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Calculate $$\frac{\int_0^\pi x^3\ln(\sin x)\,dx}{\int_0^\pi x^2\ln(\sqrt{2}(\sin x))\,dx}$$

In this problem, I'm unable to understand how to start.

I tried applying integration by parts but I couldn't solve it. I also tried the various properties of definite integration but they were of no use. Maybe applying integration by parts (or DI method) successively may work but it leads to a form of $\frac{\infty}{\infty}$.

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    $\begingroup$ How in the denominator do you handle the logarithm's argument changing sign at $\pi/\sqrt{2}$? $\endgroup$
    – J.G.
    May 20, 2019 at 16:11
  • $\begingroup$ Where did you get this integral? Is it a part of some larger problem? $\endgroup$
    – Yuriy S
    May 21, 2019 at 13:49
  • $\begingroup$ No , It is from a hard book for JEE Advanced that my coaching school has given me. It is a standalone question , I have been asked that this equates to kπ , and we have to find the value of k , The answer provided is 1.5 , but no solution has been given. $\endgroup$ May 21, 2019 at 13:51
  • $\begingroup$ I highly doubt that either integral can be computed in closed form without knowledge of the Riemann zeta function at least. Perhaps you miscoppied the question, and wrote $$\ln(\sin(x\sqrt{2}))$$ instead of $$\ln(\sqrt{2}\sin x)$$ . I am not even sure if the integral on the denominator even exists. It would also help if you added more context to your question. $\endgroup$
    – clathratus
    May 22, 2019 at 21:02
  • $\begingroup$ @Threesidedcoin I am so so so so so sorry. I'll make sure this doesn't happen in the future $\endgroup$ May 23, 2019 at 6:10

2 Answers 2

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We want to prove that: $$\frac{I}{J}=\frac{\int_0^\pi x^3\ln(\sin x)dx} {\int_0^\pi x^2\ln\left(\sqrt 2\sin x\right)dx}=\frac{3\pi}2$$

First, let's take the $I$ integral and perform the $x\to \pi-x$ substitution:

$$I=\int_0^\pi x^3\ln(\sin x)dx\overset{x\to\pi-x}=\int_0^\pi (\pi^3-3\pi^2x+3\pi x^2-x^3)\ln(\sin x)dx$$

In the $J$ integral we had an additional $\ln \sqrt 2$ for the $x^2$ term, thus we can also add it here:

$$\Rightarrow I=\int_0^\pi (\pi^3-3\pi^2x+3\pi x^2-x^3)\ln(\sin x)dx+ 3\pi(\underbrace{\ln \sqrt 2-\ln \sqrt 2}_{=0})\int_0^\pi x^2 dx$$

$$=\pi^3 \underbrace{\int_0^\pi \ln(\sin x)dx}_{=\mathcal L}-3\pi^2 \underbrace{\int_0^\pi x\ln(\sin x)dx}_{=\mathcal K}+3\pi J-I-{\pi^4}\ln \sqrt 2$$

$$\Rightarrow 2I=\left(\pi^3-\frac{3\pi^3}{2}\right)\int_0^\pi \ln(\sin x)dx+3\pi J-{\pi^4}\ln \sqrt 2$$

$$\require{cancel} 2I=\cancel{\frac{\pi^3}{2}\cdot 2\pi \ln \sqrt 2}+3\pi J-\cancel{\pi^4 \ln \sqrt 2}\Rightarrow I=\frac{3\pi}2J$$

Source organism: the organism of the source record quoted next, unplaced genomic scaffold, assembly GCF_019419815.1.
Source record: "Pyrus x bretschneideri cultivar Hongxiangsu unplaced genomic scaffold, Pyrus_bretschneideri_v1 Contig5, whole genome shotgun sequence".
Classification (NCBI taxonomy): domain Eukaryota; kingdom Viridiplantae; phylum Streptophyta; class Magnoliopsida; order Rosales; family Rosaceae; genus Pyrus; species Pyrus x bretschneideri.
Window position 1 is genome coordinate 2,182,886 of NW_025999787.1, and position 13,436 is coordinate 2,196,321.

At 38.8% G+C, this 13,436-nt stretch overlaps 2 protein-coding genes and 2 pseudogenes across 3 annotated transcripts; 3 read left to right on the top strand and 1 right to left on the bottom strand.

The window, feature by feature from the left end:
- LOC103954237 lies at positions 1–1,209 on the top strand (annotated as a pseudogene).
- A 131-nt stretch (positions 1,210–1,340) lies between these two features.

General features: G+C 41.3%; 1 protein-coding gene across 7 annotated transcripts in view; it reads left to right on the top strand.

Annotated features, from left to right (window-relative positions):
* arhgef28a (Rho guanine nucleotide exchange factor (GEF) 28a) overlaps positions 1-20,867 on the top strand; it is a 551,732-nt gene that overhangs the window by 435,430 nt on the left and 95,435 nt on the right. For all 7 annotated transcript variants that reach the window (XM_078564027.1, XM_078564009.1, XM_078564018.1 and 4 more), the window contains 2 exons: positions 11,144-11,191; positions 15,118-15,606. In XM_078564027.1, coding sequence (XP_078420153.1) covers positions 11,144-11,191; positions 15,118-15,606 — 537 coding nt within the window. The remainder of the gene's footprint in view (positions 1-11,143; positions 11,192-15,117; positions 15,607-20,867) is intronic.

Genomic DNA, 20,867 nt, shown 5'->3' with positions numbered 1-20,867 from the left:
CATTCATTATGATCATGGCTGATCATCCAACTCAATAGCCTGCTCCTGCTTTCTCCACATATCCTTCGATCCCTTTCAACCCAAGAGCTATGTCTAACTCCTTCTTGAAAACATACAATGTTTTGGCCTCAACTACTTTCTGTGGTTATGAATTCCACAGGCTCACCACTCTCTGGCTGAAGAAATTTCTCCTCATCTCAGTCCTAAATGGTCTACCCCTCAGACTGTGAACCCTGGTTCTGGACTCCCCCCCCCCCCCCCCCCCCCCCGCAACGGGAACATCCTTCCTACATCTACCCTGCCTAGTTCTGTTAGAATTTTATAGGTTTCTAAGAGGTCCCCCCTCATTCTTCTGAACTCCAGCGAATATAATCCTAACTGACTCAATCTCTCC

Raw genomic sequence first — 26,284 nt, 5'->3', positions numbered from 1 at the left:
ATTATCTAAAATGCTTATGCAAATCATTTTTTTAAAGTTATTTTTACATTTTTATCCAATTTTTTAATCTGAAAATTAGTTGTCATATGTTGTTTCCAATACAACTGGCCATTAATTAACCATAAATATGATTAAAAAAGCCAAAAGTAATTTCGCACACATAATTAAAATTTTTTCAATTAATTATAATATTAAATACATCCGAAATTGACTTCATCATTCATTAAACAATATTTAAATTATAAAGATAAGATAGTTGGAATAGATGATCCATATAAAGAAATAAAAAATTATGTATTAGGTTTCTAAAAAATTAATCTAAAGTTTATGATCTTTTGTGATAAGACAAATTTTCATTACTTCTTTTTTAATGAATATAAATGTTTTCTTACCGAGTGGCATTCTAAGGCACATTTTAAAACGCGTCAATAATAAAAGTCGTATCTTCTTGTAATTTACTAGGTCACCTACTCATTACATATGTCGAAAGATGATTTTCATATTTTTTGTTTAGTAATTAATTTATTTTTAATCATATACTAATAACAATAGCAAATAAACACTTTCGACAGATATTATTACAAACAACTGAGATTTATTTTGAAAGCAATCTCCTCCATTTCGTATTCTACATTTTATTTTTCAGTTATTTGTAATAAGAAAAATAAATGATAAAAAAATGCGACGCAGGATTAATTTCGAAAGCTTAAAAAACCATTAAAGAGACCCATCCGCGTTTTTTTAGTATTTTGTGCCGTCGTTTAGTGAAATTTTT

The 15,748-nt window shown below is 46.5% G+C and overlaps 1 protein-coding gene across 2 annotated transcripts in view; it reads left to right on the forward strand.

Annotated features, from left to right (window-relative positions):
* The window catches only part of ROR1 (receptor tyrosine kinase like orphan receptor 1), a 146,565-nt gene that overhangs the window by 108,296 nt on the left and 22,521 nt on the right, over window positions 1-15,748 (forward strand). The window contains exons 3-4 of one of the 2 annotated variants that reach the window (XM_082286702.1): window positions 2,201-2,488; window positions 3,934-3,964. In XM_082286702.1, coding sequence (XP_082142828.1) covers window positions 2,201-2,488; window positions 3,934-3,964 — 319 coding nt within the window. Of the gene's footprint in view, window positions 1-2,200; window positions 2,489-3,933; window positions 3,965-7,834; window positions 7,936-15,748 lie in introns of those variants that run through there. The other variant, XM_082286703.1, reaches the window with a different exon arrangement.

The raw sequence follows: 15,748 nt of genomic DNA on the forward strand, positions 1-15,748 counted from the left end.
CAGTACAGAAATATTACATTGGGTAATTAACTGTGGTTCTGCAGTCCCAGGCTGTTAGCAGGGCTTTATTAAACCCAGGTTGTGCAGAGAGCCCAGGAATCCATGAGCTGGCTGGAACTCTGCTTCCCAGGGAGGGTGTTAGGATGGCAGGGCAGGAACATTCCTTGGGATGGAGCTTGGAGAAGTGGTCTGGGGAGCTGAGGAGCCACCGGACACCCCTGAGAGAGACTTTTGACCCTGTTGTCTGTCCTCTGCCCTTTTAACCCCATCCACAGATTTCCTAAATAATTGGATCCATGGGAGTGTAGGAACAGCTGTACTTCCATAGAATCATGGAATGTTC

Note that above we used: $$\mathcal K=\int_0^\pi x\ln(\sin x)dx\overset{x\to \pi-x}=\int_0^\pi (\pi-x)\ln(\sin x)dx$$

$$\Rightarrow \mathcal K=\frac{\pi}{2}\underbrace{\int_0^\pi \ln(\sin x)dx}_{=\mathcal L}=\frac{\pi}{2}\mathcal L$$

$$\mathcal L=\int_0^\pi \ln(\sin x)dx=\int_0^\frac{\pi}{2} \ln(\sin x)dx+\int_0^\frac{\pi}{2} \ln(\cos x)dx$$

$$=\int_0^\frac{\pi}{2} \ln\left(\sin x\cos x\right)=\int_0^\frac{\pi}{2} \ln(\sin 2x)dx-\int_0^\frac{\pi}{2} \ln 2dx$$

$$=\frac12 \underbrace{\int_0^\pi \ln(\sin x) dx}_{=\mathcal L}-\ln\sqrt 2 \int_0^{\pi} dx\Rightarrow \mathcal L=-2\pi \ln\sqrt 2$$

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  • $\begingroup$ Hi. How did you write $L=\int_0^\pi \ln(\sin x)dx=\int_0^\frac{\pi}{2} \ln(\sin x)dx+\int_0^\frac{\pi}{2} \ln(\cos x)dx$? $\endgroup$
    – aarbee
    Jun 13, 2021 at 14:32
  • $\begingroup$ @aarbee Split the LHS integral as a sum of two integrals with the bounds $[0,\frac{\pi}{2}]$ and $[\frac{\pi}{2},\pi]$ respectively. Then for the second integral, with the bounds $[\frac{\pi}{2},\pi]$, let $t=\frac{\pi}{2}-x$ and arrive at the integral with $\cos x$ in it. $\endgroup$
    – Zacky
    Jun 14, 2021 at 0:01
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    $\begingroup$ Ohkay, thanks, got it. $\endgroup$
    – aarbee
    Jun 14, 2021 at 5:16
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For those interest in the overkill approach, I will be providing closed forms for each integral with the use of special functions just for the hell of it.


We define $$p=\int_0^\pi x^3\ln\sin x\,dx$$ We recall the definition of the Clausen function of order $2$: $$\mathrm{Cl}_2(x)=-\int_0^x \ln\left|2\sin\frac{t}2\right|\,dt=\sum_{k\geq1}\frac{\sin kx}{k^2}$$ so $$-\ln\left(2\sin \frac{x}2\right)=\mathrm{Cl}_1(x)=\sum_{k\geq1}\frac{\cos kx}{k}$$ and thus $$\ln\sin x=-\ln2-\sum_{k\geq1}\frac{\cos2kx}{k}$$ then $$\begin{align} p&=-\int_0^\pi x^3\left(\ln2+\sum_{k\geq1}\frac{\cos2kx}{k}\right)dx\\ &=-\frac{\pi^4}4\ln2-\frac1{16}\sum_{k\geq1}\frac1{k^5}\int_0^{2k\pi}x^3\cos x\,dx \end{align}$$ We can use IBP to show that $$\int_0^{2k\pi}x^3\cos x\,dx=12\pi^2k^2$$ Which I leave to you as a challenge.

Long story short, $$p=-\frac{\pi^4}{4}\ln2-\frac{3\pi^2}4\zeta(3)$$ Where $\zeta(3)=\sum_{k\geq1}k^{-3}$ is Apery's Constant. And $\zeta(s)=\sum_{k\geq1}k^{-s}$ is the Riemann Zeta function.


Next up: $$q=\int_0^\pi x^2\ln(\sqrt{2}\sin x)\,dx=\frac{\pi^3}{6}\ln2+\int_0^\pi x^2\ln\sin x\,dx$$ Using the same series as last time, $$\begin{align} \int_0^\pi x^2\ln\sin x\,dx&=-\frac{\pi^3}{3}\ln2-\frac18\sum_{k\geq1}\frac1{k^4}\int_0^{2k\pi}x^2\cos x\,dx \end{align}$$ IBP shows that $$\int_0^{2k\pi}x^2\cos x\,dx=4\pi k$$ So of course $$\int_0^\pi x^2\ln\sin x\,dx=-\frac{\pi^3}{3}\ln2-\frac\pi2\zeta(3)$$ Hence $$q=-\frac{\pi^3}{6}\ln2-\frac\pi2\zeta(3)$$


So the ratio in question is $$\frac{p}{q}=\frac{\frac{\pi^4}{4}\ln2+\frac{3\pi^2}4\zeta(3)}{\frac{\pi^3}{6}\ln2+\frac\pi2\zeta(3)}=\frac32\pi$$

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